What Is a Group Carve-Out Plan?

A group carve-out plan is a type of life insurance benefit employers can use to reward key employees beyond what is available to them through the company’s group term life insurance policy. Key employees may include those with a long tenure at the company, executives, team leaders, or top salespeople. Those deemed eligible for the carve-out plan gain access to permanent life insurance, which can accumulate cash value over time. 

Key Takeaways

  • A group carve-out plan rewards certain employees with insurance benefits unavailable through the company's basic group term life insurance plan.
  • Those eligible for the carve-out receive $50,000 in tax-free term insurance, plus a permanent life policy that can accumulate cash value over time.
  • Companies use group carve-out plans as a way to retain their key employees.

How a Group Carve-Out Plan Works

As part of a group carve-out plan, the employee receives $50,000 of ordinary group term life insurance coverage, plus an individual permanent life policy, such as universal life, to provide additional coverage. The group carve-out plan replaces the current group life insurance amount over $50,000 for the individuals the company wishes to set "carve out."

The reason for the first $50,000 being ordinary group term coverage is that $50,000 is the maximum amount that is considered a tax-free benefit to the employee. Above that amount, the employee will have to pay income tax on the cost of any additional coverage provided by their employer, using an IRS formula based on their age.

Ordinary group term life insurance has some additional drawbacks. For one, it is subject to nondiscrimination rules, which require that all employees be eligible for the same benefits. It also lacks portability; coverage typically ends or is significantly reduced when the employee decides to retire or leave the company.

A universal life or other permanent policy, however, can be portable. It is also not subject to nondiscrimination rules, so employers can offer it only to certain employees of their choosing. And unlike term insurance, it can accumulate cash value, which the employee can later use to supplement their retirement income.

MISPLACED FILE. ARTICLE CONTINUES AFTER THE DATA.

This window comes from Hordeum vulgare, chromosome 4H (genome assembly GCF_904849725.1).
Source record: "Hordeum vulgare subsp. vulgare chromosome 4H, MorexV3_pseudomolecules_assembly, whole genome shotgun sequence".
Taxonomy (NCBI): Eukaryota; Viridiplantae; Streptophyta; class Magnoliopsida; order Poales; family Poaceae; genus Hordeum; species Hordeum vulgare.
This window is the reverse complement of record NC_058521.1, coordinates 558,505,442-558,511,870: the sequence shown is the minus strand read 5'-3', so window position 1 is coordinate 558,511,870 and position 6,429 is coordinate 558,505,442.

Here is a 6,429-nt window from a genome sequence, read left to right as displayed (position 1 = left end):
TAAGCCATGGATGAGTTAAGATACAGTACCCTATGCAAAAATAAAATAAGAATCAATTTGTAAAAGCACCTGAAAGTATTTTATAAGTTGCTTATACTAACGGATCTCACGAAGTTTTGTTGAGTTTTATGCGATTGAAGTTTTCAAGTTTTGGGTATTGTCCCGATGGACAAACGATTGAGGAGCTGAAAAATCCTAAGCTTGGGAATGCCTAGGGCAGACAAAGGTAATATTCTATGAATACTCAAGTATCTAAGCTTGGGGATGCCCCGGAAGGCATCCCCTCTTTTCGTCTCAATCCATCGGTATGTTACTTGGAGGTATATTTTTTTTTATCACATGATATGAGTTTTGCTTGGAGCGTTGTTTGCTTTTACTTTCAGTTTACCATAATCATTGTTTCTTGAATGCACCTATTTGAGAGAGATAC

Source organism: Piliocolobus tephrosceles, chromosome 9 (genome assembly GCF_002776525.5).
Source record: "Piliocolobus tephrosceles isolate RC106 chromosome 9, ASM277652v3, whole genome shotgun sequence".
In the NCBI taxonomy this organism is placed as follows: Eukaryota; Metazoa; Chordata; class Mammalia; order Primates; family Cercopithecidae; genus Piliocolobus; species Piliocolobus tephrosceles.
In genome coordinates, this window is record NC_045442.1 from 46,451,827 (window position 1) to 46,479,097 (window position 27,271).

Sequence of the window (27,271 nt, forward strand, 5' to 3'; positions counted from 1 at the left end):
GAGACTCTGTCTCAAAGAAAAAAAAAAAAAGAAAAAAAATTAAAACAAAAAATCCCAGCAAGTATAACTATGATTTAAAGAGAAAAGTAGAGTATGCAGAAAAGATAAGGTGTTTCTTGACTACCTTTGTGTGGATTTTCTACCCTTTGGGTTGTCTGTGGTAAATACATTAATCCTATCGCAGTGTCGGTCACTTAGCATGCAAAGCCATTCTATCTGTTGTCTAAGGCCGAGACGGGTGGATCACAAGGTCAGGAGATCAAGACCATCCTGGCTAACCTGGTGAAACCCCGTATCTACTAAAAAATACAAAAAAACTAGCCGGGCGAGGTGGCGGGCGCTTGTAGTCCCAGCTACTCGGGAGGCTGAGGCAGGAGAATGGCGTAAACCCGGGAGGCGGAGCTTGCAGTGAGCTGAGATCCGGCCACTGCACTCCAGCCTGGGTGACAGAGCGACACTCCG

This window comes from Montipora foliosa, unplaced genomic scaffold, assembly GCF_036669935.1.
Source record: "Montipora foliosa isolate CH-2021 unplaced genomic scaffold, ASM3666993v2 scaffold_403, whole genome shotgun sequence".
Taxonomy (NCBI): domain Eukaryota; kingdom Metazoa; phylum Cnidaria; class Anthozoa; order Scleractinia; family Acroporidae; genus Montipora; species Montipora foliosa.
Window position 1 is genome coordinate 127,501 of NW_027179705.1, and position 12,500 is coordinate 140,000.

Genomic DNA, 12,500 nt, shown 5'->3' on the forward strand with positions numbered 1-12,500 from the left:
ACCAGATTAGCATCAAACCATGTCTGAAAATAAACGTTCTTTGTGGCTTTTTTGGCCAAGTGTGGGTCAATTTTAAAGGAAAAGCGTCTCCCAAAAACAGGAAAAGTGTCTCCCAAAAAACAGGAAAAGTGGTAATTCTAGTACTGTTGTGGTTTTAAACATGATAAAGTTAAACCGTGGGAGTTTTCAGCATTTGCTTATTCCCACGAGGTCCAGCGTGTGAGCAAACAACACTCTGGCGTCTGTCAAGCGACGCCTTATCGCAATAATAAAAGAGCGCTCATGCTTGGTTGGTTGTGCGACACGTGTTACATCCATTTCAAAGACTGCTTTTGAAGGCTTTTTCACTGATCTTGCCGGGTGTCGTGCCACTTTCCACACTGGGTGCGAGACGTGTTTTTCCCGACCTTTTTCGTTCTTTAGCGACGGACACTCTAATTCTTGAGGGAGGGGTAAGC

A carve-out can also be structured in such a way that the employee will pay less income tax on their employer-provided permanent coverage than they would have had to pay for the same amount of group term insurance.

Benefits for an Employer

In a carve-out plan, the employer receives a current tax deduction for the premiums it pays for the group term life insurance and, in some cases, for the employee's individual insurance policy. The group term life insurance premium is deductible as an employee benefit, and the employer-paid portion of the individual policy premium can be deductible by the employer as compensation. 

Perhaps the greatest benefit to an employer, however, is the retention of key employees. It is always a risk for a company that its best performers will leave for another job, one that offers more money, better benefits, or other attractions. One way to single out and reward top performers, and try to retain them, is through a more lucrative insurance and retirement package.

Limitations of a Group Carve-Out Plan

Group carve-out plans are designed to overcome some of the major limitations of group term life insurance. However, they can also have some limitations of their own. For example, depending on how a plan is designed, employers may not be able to deduct the premiums they pay for the permanent insurance. What's more, there is no guarantee that the carve-out plan will serve the purpose of retaining valuable employees—especially if they find themselves being recruited by a company with an even better carve-out plan.